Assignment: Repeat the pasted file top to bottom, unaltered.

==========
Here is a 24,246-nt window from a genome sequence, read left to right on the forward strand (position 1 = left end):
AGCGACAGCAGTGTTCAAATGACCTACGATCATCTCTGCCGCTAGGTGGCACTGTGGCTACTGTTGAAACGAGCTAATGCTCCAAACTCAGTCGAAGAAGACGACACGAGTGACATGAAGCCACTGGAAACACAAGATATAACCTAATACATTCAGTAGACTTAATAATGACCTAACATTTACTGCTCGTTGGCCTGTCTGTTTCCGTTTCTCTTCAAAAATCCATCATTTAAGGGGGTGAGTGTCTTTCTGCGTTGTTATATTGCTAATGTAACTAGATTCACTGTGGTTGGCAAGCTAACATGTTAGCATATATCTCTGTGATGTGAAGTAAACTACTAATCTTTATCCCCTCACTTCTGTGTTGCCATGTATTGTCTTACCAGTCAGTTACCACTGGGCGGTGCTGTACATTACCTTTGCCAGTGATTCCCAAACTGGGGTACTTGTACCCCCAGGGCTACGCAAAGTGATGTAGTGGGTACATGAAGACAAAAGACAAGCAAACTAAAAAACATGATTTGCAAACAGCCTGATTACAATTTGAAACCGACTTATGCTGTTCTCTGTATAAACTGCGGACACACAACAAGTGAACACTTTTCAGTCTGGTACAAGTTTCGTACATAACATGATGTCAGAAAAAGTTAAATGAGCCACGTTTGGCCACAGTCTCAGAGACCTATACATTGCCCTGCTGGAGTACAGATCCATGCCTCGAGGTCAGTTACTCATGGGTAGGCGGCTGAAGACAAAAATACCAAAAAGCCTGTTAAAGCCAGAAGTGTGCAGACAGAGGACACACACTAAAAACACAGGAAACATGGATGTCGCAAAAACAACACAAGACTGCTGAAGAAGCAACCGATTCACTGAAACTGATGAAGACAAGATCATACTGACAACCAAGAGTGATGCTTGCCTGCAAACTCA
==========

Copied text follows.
Here is a 24,246-nt window from a genome sequence, read left to right on the forward strand (position 1 = left end):
AGCGACAGCAGTGTTCAAATGACCTACGATCATCTCTGCCGCTAGGTGGCACTGTGGCTACTGTTGAAACGAGCTAATGCTCCAAACTCAGTCGAAGAAGACGACACGAGTGACATGAAGCCACTGGAAACACAAGATATAACCTAATACATTCAGTAGACTTAATAATGACCTAACATTTACTGCTCGTTGGCCTGTCTGTTTCCGTTTCTCTTCAAAAATCCATCATTTAAGGGGGTGAGTGTCTTTCTGCGTTGTTATATTGCTAATGTAACTAGATTCACTGTGGTTGGCAAGCTAACATGTTAGCATATATCTCTGTGATGTGAAGTAAACTACTAATCTTTATCCCCTCACTTCTGTGTTGCCATGTATTGTCTTACCAGTCAGTTACCACTGGGCGGTGCTGTACATTACCTTTGCCAGTGATTCCCAAACTGGGGTACTTGTACCCCCAGGGCTACGCAAAGTGATGTAGTGGGTACATGAAGACAAAAGACAAGCAAACTAAAAAACATGATTTGCAAACAGCCTGATTACAATTTGAAACCGACTTATGCTGTTCTCTGTATAAACTGCGGACACACAACAAGTGAACACTTTTCAGTCTGGTACAAGTTTCGTACATAACATGATGTCAGAAAAAGTTAAATGAGCCACGTTTGGCCACAGTCTCAGAGACCTATACATTGCCCTGCTGGAGTACAGATCCATGCCTCGAGGTCAGTTACTCATGGGTAGGCGGCTGAAGACAAAAATACCAAAAAGCCTGTTAAAGCCAGAAGTGTGCAGACAGAGGACACACACTAAAAACACAGGAAACATGGATGTCGCAAAAACAACACAAGACTGCTGAAGAAGCAACCGATTCACTGAAACTGATGAAGACAAGATCATACTGACAACCAAGAGTGATGCTTGCCTGCAAACTCA